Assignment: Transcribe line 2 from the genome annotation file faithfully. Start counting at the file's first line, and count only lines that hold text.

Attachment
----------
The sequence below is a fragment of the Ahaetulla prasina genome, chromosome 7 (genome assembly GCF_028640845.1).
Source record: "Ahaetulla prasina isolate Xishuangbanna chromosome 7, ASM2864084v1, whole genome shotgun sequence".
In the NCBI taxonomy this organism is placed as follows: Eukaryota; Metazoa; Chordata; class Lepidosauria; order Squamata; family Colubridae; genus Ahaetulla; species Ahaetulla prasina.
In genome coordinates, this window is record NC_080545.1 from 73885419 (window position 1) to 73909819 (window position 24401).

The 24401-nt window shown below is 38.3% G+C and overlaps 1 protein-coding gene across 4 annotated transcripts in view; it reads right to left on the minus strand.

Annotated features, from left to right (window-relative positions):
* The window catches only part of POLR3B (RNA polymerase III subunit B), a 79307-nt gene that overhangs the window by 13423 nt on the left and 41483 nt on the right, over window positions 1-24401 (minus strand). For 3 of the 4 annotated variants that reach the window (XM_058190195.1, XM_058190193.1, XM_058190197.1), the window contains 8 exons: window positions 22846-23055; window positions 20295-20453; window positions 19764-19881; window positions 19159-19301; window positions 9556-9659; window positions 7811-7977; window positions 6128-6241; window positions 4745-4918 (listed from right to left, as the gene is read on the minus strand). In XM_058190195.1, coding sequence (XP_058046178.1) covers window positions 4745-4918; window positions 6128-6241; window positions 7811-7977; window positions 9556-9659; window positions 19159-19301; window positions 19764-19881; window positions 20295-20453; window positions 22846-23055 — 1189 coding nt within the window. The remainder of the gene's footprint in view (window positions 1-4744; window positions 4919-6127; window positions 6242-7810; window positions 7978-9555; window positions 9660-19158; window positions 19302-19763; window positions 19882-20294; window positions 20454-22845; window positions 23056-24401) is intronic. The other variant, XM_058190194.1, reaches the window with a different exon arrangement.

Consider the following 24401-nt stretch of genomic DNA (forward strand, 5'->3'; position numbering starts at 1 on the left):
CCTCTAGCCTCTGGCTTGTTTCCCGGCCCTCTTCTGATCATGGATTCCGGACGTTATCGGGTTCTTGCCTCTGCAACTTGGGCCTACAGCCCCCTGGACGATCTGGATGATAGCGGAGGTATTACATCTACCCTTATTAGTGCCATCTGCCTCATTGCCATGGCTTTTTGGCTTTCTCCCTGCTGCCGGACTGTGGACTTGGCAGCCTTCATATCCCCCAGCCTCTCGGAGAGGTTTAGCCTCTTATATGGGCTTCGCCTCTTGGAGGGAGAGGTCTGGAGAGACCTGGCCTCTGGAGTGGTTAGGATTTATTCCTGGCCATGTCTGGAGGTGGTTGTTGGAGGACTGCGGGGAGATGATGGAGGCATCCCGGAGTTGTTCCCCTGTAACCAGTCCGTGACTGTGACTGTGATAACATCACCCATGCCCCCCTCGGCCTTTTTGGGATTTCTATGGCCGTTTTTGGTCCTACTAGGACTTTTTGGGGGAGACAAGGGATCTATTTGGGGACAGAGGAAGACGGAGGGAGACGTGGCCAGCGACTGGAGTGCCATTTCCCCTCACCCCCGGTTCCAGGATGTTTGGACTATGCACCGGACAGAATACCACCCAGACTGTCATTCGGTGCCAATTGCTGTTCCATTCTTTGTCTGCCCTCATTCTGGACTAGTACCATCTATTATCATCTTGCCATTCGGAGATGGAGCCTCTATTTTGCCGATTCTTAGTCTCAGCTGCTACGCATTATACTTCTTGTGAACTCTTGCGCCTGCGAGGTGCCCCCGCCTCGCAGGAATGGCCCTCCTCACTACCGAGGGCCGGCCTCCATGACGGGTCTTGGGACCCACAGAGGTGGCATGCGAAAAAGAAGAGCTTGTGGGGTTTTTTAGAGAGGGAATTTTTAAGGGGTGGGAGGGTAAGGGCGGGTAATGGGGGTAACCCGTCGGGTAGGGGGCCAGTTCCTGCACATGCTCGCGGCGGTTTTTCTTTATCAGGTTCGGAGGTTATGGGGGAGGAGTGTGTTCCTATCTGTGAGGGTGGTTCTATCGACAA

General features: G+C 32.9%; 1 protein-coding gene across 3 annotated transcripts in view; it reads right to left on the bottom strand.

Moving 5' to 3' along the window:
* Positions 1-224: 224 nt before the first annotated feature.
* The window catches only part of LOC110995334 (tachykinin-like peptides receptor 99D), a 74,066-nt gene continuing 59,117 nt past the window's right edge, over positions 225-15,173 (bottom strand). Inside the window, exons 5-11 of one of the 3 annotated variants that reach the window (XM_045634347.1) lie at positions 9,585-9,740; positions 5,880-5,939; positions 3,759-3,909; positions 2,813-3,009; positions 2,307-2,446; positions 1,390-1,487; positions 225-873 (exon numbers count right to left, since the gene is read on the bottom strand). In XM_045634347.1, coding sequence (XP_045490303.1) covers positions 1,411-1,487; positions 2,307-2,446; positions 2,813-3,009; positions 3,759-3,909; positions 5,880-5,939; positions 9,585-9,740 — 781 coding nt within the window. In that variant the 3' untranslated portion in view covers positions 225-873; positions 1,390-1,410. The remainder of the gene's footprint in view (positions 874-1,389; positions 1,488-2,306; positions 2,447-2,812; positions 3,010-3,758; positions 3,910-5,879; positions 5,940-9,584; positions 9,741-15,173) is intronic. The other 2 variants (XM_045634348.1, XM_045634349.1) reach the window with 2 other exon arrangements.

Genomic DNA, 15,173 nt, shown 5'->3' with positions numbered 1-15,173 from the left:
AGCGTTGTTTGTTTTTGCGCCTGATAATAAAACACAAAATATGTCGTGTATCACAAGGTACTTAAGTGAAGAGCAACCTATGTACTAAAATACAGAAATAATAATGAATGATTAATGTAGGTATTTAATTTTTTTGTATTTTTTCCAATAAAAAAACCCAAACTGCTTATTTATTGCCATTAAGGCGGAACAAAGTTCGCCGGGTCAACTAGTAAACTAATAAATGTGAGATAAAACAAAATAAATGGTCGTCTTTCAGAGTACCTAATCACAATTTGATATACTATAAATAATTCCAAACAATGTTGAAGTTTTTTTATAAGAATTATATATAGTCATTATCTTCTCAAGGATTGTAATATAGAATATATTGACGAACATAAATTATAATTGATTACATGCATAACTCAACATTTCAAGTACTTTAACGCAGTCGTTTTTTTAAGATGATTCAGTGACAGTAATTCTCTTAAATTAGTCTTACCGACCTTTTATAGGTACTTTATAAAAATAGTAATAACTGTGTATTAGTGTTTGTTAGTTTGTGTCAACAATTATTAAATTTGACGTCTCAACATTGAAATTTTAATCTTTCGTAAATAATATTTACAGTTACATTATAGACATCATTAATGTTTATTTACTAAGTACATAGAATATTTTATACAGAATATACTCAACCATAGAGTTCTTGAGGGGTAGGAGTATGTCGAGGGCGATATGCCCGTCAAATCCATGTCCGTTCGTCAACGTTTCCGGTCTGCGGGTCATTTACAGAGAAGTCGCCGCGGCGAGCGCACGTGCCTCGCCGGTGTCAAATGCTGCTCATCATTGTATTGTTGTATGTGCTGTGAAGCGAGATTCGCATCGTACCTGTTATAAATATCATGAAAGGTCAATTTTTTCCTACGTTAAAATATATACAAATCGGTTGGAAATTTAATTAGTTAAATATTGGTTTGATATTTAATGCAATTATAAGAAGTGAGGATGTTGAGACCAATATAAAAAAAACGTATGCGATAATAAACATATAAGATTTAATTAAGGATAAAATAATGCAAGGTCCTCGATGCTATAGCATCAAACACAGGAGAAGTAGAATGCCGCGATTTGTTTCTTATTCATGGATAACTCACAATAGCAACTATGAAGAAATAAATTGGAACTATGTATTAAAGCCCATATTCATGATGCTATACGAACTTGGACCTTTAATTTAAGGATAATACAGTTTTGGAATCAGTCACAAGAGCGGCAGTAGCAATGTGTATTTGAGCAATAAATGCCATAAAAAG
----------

Source record: "Ahaetulla prasina isolate Xishuangbanna chromosome 7, ASM2864084v1, whole genome shotgun sequence".